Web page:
"We're not so interested in a bidding war. We did that on one of our projects, The Princess and the Marine. I would've liked more time to produce it. We wanted to do a feature. But if I had not done it right away, there were two other networks that would've ripped it from the headlines and done without us and squashed our deal. We made the deal in August [2000] and we had it on the air for February sweeps [2001]. The press on the story was so enormous that we ended up having one of the biggest bidding wars in history for a TV movie.

"I met with the princess and the marine for lunch. We optioned their rights. We gave them a six figure deal. We then moved forward to get the deficit-financing and set up a deal. The networks could've just ripped it from the headlines but we had Oprah, Barbara Walters, Katie Couric, People magazine, 48 Hours... Nobody could compete with us. I had 12 studios and five networks vying for that and I had the rights.

"We prefer not to create bidding wars. It leaves a bad taste with people. Instead I place projects. I get the deficit-financing. I attach a famous director and a star. Tom does the media and I do the movies. I get the rights and then Tom takes it national.

"I have a big feature now with a wonderful director (Roland Jaffe) attached. It's the story of a kid out of Arizona who looks like Mark Wahlberg. A summa cum laude student, on the wrestling team, pre-med. He was looking for a father figure and thanks to the government, he found one in Sammy "The Bull" Gravano. And they started the biggest drug ecstasy ring in America. Now the kid is in Witness Protection."

I found this on Zap2it.com: "Oscar-winner Joe Pesci is in talks to star in a film about Mafia hitman Sammy "The Bull" Gravano. Gravano, who was an underling of New York crime figure John Gotti, abandoned the federal witness-protection program to deal the drug ecstasy in partnership with a group of wealthy suburban kids. Pesci's involvement in the film, titled Sammy the Bull, is conditional upon the project being developed as a theatrical release. The movie, which is set up at New Regency Productions, could become a TV movie, said Tom Colbert, a co-executive producer."

Mary: "I'm taking out a feature with Steven Seagal about an undercover cop named Valentine in the murder-for-hire world."

Luke: "How involved are you in these projects?"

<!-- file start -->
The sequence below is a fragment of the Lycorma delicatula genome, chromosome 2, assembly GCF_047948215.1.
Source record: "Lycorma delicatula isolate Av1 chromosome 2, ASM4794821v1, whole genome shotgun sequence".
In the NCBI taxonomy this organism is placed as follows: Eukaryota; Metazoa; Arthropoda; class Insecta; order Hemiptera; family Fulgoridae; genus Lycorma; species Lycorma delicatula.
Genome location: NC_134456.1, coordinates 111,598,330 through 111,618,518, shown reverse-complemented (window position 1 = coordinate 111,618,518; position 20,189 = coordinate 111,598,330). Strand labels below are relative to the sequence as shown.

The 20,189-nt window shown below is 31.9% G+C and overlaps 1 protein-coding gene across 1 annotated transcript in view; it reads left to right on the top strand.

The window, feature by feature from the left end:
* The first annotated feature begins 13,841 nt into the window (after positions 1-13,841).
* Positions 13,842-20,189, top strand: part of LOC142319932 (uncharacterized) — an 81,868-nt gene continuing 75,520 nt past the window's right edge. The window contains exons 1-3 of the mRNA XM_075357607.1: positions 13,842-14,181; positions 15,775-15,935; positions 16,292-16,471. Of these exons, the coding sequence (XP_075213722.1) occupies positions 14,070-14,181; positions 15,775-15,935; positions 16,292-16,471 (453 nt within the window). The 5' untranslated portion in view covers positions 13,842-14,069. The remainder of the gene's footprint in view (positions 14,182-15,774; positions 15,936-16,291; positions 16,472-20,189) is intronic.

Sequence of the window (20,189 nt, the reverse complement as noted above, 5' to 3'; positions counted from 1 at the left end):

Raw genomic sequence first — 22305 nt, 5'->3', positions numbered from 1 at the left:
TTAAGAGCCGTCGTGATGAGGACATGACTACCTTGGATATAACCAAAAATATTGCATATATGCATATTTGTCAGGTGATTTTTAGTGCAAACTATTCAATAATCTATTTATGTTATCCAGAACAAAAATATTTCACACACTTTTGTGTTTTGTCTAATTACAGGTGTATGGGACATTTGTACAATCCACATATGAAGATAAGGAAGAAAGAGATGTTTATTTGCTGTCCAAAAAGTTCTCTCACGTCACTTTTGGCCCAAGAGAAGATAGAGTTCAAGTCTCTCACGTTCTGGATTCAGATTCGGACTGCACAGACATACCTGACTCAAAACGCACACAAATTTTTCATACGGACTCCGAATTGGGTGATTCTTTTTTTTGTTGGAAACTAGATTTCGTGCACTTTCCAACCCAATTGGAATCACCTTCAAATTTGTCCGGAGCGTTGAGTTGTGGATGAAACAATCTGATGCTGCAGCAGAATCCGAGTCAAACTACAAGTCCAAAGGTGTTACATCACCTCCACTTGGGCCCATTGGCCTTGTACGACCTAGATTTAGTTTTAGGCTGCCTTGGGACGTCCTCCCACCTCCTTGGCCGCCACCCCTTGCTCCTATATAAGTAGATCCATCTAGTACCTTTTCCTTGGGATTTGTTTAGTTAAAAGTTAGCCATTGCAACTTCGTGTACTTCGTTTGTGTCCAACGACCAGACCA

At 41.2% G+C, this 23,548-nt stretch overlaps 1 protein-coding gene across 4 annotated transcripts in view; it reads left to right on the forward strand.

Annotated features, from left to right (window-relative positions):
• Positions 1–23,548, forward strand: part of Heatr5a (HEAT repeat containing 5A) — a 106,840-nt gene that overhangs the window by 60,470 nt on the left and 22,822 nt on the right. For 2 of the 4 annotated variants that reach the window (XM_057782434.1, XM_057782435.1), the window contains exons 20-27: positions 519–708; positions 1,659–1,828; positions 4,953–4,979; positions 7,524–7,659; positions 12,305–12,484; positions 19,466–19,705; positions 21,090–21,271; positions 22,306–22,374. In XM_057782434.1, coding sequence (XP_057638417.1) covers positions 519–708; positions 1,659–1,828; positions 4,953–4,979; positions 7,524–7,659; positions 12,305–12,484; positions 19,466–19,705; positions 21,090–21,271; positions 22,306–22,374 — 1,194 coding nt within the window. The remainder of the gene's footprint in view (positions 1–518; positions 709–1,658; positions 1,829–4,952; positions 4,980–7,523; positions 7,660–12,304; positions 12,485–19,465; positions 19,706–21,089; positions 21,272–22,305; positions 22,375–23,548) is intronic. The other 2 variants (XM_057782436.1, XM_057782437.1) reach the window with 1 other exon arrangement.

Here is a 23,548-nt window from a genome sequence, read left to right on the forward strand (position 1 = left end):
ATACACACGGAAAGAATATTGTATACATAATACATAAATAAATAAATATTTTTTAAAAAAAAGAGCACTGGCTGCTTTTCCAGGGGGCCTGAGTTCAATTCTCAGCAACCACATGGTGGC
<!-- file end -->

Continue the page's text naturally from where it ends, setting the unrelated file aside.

Mary: "I produce from beginning to end. I'm on the set every day. I do all the casting sessions. I hire the writer. Tom and I are not rights chasers. We go in and option the rights but we will never give them up or sell them off. I have to produce. I'm in every single network pitch meeting. I'm in every single day of that set, I'm so committed to producing. It's not about just getting the money and having a bidding war. If it is television, we executive-produce it. If it is a feature, we produce it.

"The most important thing to me is that we are able to tell a story without exploitation. The story of this young Arizona man's story is that you better look closely at the infrastructure of your home. You don't know who your neighbors are. Your kid could look somewhere else for a father figure. The subplot is that the Witness Protection Program doesn't work.

"Our DEA guy on the one hand is a hero because he keeps drugs away from the kids. On the other hand, he lives life on the edge. He's not the greatest person in the world. Sometimes he has to break the law to break the lawbreakers.

"We don't work with the tabloids so much but we work with Readers Digest, Vanity Fair, People... Most producers get the story after it's broken. They see something on 20/20 for example. Tom and I already have the rights to the story before it's even placed on 20/20. We're placing stories in Rolling Stone. We're placing stories to create buzz, to prick the studio's ear... I have strong contacts at the networks. We have our point people when we walk in. We have agents and stellar attorneys that work with us.

"I also do music management. I have band named Docken which is on a 60-city tour with House of Blues now. We have a girls group getting signed with Universal. I have a music partner (Todd Waxler) who was the former director of Business Affairs for Virgin Records. But I focus more on film."

Luke: "Was it a difficult transition from producing TV talk shows to producing movies?"

Mary: "It was a natural transition."

Luke: "Getting up to speed on financing?"

Mary: "It hasn't been difficult. That's where I really shine. That's where deficit-financing comes in. That's what I do first. I go to the Columbia-Tri Stars, Fox Family, etc... I raise the money from a studio to pay extraordinary people for their stories."